Pre-filled vape cartridges have enjoyed a boom in recent years that shows no signs of stopping. This means cartridge makers have had an incentive to branch out, appealing to specific demands and niches of the market. Some cartridges focus on terpene content, or - the increasingly in-demand - CBD content, while yet others take innovative approaches like using aromatherapy oils like lavender to create a custom taste and terpene profile.
Bumblebee cartridges in particular satisfy a timeless, and recurring demand in the cannabis market: raw THC content.
Today i tried Bumblebee’s Blueberry cartridge, which clocked in at a whopping 70.1 percent THC. I couldn’t find any information about the terpene content, but this isn’t really a cartridge you choose for terpenes – although it does rate pretty high in the taste department. Other strains of Bumblebee cartridges boasted even higher figures for THC content, into the high 70s. Blueberry was more than enough for me, though.
This cartridge provides the kind of cannabis experience where absent mindedly taking a couple of extra puffs may result in unexpected consequences and perhaps a need to modify the rest of the day’s plans. This is strictly a 2 to 3 hit cartridge for me, and I don’t personally love having such a thin margin of error. However, the qualitative nature of the Blueberry experience was enjoyable. Even at higher doses, it seemed to live up to the strain’s indica nature – sometimes overwhelming, but more in the body, without the frantic cerebral buzz and spiraling thoughts that can come with overindulging in a sativa. In other words, even though the Blueberry easily got me more medicated than I may have intended, it was still tolerable and for the most part, pleasant.
The cartridge itself is sleek looking, and constructed with a metal casing rather than plastic, which inevitably results in a better taste in my experience. Instead of clear glass all around, Bumblebee cartridges are metal with a small glass viewing window on two sides. This was slightly frustrating in terms of figuring out how much was left, but this issue is far from being a deal breaker.
There is something about the taste of the Bumblebee cartridge that captures the dank, slightly sour taste and smell of high quality cannabis flowers in a way that other cartridges do not. It tastes the way it smells when you walk into a dispensary. I would be curious what this says about the terpene content, but I was unable to find this information. Besides the almost overpowering cannabis taste, the aroma did suggest sour berries.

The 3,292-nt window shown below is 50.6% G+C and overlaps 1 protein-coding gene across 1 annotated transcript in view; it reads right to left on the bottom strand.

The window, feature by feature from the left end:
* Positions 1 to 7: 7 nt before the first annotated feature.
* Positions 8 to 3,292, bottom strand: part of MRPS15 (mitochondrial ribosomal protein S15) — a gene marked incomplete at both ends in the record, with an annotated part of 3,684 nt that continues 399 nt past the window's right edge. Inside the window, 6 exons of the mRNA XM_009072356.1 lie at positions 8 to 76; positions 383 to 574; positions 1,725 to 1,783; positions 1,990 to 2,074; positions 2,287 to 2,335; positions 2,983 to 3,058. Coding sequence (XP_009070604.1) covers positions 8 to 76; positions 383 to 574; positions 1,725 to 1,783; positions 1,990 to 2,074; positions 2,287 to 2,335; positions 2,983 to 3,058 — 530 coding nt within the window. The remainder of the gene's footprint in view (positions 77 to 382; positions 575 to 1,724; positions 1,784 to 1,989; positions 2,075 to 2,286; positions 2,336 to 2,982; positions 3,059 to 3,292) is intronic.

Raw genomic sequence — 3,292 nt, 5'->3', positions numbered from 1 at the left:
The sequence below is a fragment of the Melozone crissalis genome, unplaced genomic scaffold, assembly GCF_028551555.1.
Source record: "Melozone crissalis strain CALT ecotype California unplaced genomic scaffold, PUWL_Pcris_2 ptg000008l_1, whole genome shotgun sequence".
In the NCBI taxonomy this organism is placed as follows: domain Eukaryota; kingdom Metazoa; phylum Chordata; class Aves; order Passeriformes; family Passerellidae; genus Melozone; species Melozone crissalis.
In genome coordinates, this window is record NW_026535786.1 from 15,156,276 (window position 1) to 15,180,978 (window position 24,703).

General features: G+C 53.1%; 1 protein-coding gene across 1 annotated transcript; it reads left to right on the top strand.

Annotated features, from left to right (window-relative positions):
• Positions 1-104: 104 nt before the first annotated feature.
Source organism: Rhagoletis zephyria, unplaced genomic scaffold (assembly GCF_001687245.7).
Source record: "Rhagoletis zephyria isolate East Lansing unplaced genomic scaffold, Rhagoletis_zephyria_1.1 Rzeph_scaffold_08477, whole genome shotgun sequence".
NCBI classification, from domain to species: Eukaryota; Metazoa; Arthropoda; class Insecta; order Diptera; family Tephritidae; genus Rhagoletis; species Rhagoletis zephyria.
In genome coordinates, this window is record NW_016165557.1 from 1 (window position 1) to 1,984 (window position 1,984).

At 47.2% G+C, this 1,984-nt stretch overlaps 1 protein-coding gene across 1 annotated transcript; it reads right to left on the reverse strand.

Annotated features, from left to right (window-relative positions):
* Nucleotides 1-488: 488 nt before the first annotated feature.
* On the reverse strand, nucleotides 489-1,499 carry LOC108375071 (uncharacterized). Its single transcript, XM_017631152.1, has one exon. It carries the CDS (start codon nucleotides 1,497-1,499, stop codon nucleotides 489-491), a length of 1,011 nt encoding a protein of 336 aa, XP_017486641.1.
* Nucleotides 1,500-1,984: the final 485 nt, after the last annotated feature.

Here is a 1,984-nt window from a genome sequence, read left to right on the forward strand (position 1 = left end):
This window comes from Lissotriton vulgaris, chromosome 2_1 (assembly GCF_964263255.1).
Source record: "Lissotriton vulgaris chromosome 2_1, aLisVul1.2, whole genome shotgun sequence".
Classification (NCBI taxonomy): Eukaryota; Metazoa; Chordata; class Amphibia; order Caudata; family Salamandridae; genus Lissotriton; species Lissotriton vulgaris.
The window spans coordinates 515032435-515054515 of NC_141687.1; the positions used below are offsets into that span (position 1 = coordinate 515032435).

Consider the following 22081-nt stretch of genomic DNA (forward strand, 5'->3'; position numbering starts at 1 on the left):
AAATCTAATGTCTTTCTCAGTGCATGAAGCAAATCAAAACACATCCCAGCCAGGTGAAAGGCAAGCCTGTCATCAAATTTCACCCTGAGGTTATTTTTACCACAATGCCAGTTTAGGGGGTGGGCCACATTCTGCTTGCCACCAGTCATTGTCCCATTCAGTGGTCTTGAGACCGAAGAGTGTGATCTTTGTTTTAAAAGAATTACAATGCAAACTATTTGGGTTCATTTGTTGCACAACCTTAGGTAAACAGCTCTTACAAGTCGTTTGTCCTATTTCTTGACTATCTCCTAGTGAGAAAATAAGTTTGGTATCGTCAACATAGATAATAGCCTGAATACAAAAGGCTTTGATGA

The oil used in the cartridge comes from one of the most renowned indica strains known to the cannabis world – Blueberry is a Cannabis Cup winner and a patient favorite for treating pain and stress. The origins of the strain can be traced back to breeder DJ Short in the 70s. In this cartridge, and otherwise, the effects of Blueberry are relaxing, easy-going, somewhat sleepy, and good for both depression and insomnia.
A note about CO2 oil cartridges and terpenes -
We live in a time of expanding knowledge about cannabis, and every cannabis fan, especially those of us who are not experts in the science behind it, should be ready to modify what we think we know about our favorite plant medicine.
Several times now, the budtenders at my dispensary of choice have told me that the process used to extract the C02 oil in pre-filled cartridges eliminates the terpene content responsible for the varying effects of different strains. This would mean that any perceived difference in pre-filled cartridges of different strains, or between indica and sativa varieties, was just in patient’s heads – a result of the placebo effect.
One budtender went so far as to say this outright, claiming any differences were just a result of varying cannabinoid content and the power of the placebo effect. She also said this rule applied across the board, even to Absolute Xtracts cartridges, a favorite brand of mine that claims to use an extraction process that preserves more terpenes. I was skeptical at that point, but she said the dispensary’s lab tests had proved this to be the case.
At a later dispensary visit, another budtender left room for more of a middle ground, saying the CO2 process simply tends to “flatten” the variations from terpene content. His version seemed to allow for some variation remaining in terpene content, which I imagine is especially true of brands that use a gentler extraction process to preserve the terpene content. I suspect from experience the truth is somewhere in the middle here, with variation minimized, not eradicated, and with some processes preserving more terpene content than others.
I had trouble finding Internet resources to support their claim, with some sources specifically saying supercritical CO2 extraction processes do not deactivate terpenes. However, this may just be due to the evolving nature of this field of knowledge, and I’m more inclined to trust my dispensary and their lab tests than random internet sources on this issue. Perhaps the online community just needs to catch up?
The budtenders told me there are certain brands, such as ‘The Lemon Tree,’ that actually reintroduce terpenes after the CO2 process. The budtenders seemed to suggest this was the most reliable way to ensure terpene content.
It will probably be years - or perhaps even a full decade or longer- before a scientific consensus is reached and widely accepted, allowing questions like these to be truly straightened out. Just a few years ago, no one really understood how terpenes even functioned. In the meantime, my recommendation to other patients is to trust your experience and your gut. After my budtenders explained all the complexities of the situation, I stubbornly insisted on an indica cartridge anyway - perhaps to their slight frustration.